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Sunday, December 3, 2023

Where Was the Little Kanjak of Kathua on Lohri?


As Hindus know,  the harvest festival of Sankranti—known by various names across Bharat — is celebrated on the 13th and/or the 14th of January each year.  So while thinking about the tragic events related to the Kanjak* of Kathua, I was wondering what is in the chargesheet for these dates.

What does the chargesheet say happened on the 13th?

Here is the relevant portion of the chargesheet, describing the alleged events in the period 13th to 15th January 2018.  The portion readers should focus on is that these horrible rapes were supposed to be done inside the Deva-mandir during this time, and the Kanjak was confined to the mandir during this time. 

During the course of investigation it has been found that at about 8:30 a.m. on 13th January 2018 JCL, accused Vishal Jangotra @ Shamma and accused Sanji Ram left for Devisthan, where JCL and Sanji Ram performed rituals. In the meantime, accused Mannu also reached Devisthan. 

<removed details, very graphic and tragic; fast forwarding to 15th; as per chargesheet, during this whole time the Kanjak was in the mandir>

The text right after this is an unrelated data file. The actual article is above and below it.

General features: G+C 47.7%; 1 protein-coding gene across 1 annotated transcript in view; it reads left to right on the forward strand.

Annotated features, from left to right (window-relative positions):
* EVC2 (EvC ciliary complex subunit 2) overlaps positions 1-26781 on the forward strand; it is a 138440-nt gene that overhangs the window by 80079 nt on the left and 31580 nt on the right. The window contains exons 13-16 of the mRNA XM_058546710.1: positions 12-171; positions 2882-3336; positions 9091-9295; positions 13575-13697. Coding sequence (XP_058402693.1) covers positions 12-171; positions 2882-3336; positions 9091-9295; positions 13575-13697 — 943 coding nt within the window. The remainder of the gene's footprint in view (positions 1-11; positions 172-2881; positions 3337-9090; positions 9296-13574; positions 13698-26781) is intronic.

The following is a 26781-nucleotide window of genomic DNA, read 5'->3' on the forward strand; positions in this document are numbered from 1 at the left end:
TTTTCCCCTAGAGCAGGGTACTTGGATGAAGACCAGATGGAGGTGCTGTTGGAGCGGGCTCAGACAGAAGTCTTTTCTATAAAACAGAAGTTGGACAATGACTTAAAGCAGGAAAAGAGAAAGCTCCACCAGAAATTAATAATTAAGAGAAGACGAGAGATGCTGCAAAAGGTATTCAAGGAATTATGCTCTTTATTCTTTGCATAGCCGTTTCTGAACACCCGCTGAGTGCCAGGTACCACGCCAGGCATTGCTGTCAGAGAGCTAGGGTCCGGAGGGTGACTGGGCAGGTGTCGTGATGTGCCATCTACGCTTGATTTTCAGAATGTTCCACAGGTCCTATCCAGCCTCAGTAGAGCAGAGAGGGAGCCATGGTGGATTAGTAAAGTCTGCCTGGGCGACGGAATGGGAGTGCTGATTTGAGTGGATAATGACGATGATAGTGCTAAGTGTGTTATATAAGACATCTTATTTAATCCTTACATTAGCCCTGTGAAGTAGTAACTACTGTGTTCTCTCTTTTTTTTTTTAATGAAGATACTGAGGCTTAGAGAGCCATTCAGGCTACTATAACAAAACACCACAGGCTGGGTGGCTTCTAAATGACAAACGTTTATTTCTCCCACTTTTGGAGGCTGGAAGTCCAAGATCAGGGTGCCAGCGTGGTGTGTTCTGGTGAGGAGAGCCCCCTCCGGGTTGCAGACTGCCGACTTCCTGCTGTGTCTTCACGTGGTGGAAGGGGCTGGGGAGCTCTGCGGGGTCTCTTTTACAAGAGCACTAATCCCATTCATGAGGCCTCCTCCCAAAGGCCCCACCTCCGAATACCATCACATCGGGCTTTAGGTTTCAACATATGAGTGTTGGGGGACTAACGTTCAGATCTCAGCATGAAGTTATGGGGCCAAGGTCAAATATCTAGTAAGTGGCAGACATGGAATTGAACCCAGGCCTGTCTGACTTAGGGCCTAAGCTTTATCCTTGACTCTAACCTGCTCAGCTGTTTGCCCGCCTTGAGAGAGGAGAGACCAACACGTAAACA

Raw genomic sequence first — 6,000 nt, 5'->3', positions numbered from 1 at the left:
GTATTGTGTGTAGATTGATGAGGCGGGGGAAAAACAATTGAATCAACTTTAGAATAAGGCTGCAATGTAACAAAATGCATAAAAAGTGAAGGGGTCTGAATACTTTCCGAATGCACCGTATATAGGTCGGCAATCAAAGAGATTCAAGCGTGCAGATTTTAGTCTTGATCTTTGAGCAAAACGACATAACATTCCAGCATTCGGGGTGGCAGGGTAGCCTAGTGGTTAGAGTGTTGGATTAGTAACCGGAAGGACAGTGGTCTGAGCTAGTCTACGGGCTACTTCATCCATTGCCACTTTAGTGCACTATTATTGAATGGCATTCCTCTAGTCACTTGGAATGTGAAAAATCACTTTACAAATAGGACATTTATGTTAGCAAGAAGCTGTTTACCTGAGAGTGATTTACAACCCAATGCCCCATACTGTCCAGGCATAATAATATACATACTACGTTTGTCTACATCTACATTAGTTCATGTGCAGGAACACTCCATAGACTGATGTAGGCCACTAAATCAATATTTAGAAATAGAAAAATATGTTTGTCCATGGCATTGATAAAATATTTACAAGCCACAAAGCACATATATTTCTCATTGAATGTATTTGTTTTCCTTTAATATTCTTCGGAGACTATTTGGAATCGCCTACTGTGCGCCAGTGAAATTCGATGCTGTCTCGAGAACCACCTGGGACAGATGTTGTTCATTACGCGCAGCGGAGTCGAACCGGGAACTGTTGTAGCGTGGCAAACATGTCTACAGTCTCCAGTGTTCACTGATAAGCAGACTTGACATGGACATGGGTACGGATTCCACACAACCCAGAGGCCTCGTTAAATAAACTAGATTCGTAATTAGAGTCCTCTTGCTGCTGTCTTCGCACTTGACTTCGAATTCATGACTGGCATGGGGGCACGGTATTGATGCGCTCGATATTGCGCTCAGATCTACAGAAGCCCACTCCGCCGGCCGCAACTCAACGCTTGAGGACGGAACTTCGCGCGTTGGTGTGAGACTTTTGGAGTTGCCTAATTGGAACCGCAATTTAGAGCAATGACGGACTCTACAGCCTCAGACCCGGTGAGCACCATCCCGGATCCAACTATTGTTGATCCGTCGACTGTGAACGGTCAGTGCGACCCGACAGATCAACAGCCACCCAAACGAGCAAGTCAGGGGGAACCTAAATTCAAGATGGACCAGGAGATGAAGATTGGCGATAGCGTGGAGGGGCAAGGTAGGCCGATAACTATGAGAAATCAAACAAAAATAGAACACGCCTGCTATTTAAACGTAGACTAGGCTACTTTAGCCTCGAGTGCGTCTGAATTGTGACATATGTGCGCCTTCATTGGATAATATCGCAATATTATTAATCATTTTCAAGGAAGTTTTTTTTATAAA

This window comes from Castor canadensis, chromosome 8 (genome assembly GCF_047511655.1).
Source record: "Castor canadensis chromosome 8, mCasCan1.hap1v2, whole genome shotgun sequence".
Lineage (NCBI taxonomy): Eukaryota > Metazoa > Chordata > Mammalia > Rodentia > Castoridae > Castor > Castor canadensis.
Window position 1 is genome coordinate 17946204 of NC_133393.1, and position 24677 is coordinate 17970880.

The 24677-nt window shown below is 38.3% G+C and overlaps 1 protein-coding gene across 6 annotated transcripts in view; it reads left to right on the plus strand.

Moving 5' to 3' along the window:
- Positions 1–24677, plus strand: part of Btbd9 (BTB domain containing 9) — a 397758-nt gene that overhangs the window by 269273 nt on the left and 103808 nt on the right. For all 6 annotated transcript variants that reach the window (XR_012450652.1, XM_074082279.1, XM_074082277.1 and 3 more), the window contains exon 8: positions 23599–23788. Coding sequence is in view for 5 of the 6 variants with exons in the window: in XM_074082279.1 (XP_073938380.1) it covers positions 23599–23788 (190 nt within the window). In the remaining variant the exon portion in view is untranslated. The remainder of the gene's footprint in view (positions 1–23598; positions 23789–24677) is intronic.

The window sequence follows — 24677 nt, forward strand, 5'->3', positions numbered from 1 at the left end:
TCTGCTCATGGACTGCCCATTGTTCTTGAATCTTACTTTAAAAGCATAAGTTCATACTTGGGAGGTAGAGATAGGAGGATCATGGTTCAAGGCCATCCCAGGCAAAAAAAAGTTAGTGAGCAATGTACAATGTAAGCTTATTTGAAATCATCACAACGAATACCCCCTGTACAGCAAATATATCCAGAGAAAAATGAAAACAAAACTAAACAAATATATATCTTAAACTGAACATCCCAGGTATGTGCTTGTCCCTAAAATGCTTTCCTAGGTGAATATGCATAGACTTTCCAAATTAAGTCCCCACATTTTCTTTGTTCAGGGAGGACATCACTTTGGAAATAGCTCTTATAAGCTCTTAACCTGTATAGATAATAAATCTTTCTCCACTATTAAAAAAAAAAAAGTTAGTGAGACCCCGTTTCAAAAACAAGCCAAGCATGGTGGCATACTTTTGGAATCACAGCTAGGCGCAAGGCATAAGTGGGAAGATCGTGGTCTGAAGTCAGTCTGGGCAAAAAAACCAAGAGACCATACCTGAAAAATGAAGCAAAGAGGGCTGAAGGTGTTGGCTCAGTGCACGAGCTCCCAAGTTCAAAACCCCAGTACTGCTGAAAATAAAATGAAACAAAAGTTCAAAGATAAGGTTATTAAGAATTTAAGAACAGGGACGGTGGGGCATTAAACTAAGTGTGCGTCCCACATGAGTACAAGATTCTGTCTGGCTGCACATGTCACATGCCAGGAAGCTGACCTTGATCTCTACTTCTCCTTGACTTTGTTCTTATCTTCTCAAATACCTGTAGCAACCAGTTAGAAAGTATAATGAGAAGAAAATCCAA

Thereafter, all the accused left for their homes. The investigation conducted further revealed that on 15th January 2018 accused Sanji Ram told JCL and his son accused Vishal Jangotra @ Shamma that Kishore had refused to bring the car hence they cannot throw the dead body in the Cannal and accordingly directed them to throw the dead body in the jungle as it was not safe to keep it inside Devisthan anymore as the people were likely to visit Devisthan on the following day for Fanda which was to be performed by accused Sanji Ram himself.

Some questions

However, when I started looking into these dates more closely, the allegations above start to seem implausible.  For the simple reason that January 13th was Lohri—one of the most popular Punjabi festivals of the year.  Remember the region of Jammu where these events happened is also Punjabi speaking (the mother tongues of all the accused is Punjabi), and Jammu is indeed a major center for Lohri celebrations.

Furthermore, the next day, 14th January is Maghi—another festival heralding the onset of the month of Magh, and the Lohri-Maghi days are full of festivities in Punjab and Jammu.  The readers can get a good idea of the kind of joy and festivities in these regions from this article here:

(notice the the captions to one of the pictures says that it is from Jammu).

The Swarajya report

I had already written on this point, when Swarajya Magazine came out with an (excellent) article on Kathua, with extensive ground reporting from the village of Rassana.   Here is the link:

There, the question of what transpired on Lohri day at the mandir is addressed.   I am reproducing that portion for the readers. First, let us get a picture of the exact location inside the mandir that the Kanjak was supposedly located on Lohri day.  It is the table circled in yellow.

The image of the table under which the Kanjak was allegedly confined on Lohri day, covered by blankets.  Courtesy Swarajya Magazine.